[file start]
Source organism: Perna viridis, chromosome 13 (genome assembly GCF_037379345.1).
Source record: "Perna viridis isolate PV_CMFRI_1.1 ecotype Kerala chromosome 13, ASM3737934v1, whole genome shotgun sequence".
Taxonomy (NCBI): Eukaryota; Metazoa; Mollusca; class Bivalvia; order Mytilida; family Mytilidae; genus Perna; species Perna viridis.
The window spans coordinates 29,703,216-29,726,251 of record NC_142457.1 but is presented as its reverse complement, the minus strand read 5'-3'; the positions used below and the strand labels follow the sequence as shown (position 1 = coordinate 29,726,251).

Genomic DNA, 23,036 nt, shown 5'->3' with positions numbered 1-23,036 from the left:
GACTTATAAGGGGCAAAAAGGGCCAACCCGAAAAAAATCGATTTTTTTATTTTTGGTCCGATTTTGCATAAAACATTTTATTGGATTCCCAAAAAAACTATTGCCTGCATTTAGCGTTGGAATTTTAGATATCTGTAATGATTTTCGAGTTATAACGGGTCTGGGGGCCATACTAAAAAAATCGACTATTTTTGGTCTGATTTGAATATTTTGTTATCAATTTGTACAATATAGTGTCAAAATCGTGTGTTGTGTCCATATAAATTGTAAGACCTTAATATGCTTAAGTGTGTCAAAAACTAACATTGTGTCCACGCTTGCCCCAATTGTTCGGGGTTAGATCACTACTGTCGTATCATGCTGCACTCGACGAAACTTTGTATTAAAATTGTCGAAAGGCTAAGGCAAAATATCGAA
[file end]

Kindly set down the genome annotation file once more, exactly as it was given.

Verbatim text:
Source organism: Perna viridis, chromosome 13 (genome assembly GCF_037379345.1).
Source record: "Perna viridis isolate PV_CMFRI_1.1 ecotype Kerala chromosome 13, ASM3737934v1, whole genome shotgun sequence".
Taxonomy (NCBI): Eukaryota; Metazoa; Mollusca; class Bivalvia; order Mytilida; family Mytilidae; genus Perna; species Perna viridis.
The window spans coordinates 29,703,216-29,726,251 of record NC_142457.1 but is presented as its reverse complement, the minus strand read 5'-3'; the positions used below and the strand labels follow the sequence as shown (position 1 = coordinate 29,726,251).

Genomic DNA, 23,036 nt, shown 5'->3' with positions numbered 1-23,036 from the left:
GACTTATAAGGGGCAAAAAGGGCCAACCCGAAAAAAATCGATTTTTTTATTTTTGGTCCGATTTTGCATAAAACATTTTATTGGATTCCCAAAAAAACTATTGCCTGCATTTAGCGTTGGAATTTTAGATATCTGTAATGATTTTCGAGTTATAACGGGTCTGGGGGCCATACTAAAAAAATCGACTATTTTTGGTCTGATTTGAATATTTTGTTATCAATTTGTACAATATAGTGTCAAAATCGTGTGTTGTGTCCATATAAATTGTAAGACCTTAATATGCTTAAGTGTGTCAAAAACTAACATTGTGTCCACGCTTGCCCCAATTGTTCGGGGTTAGATCACTACTGTCGTATCATGCTGCACTCGACGAAACTTTGTATTAAAATTGTCGAAAGGCTAAGGCAAAATATCGAA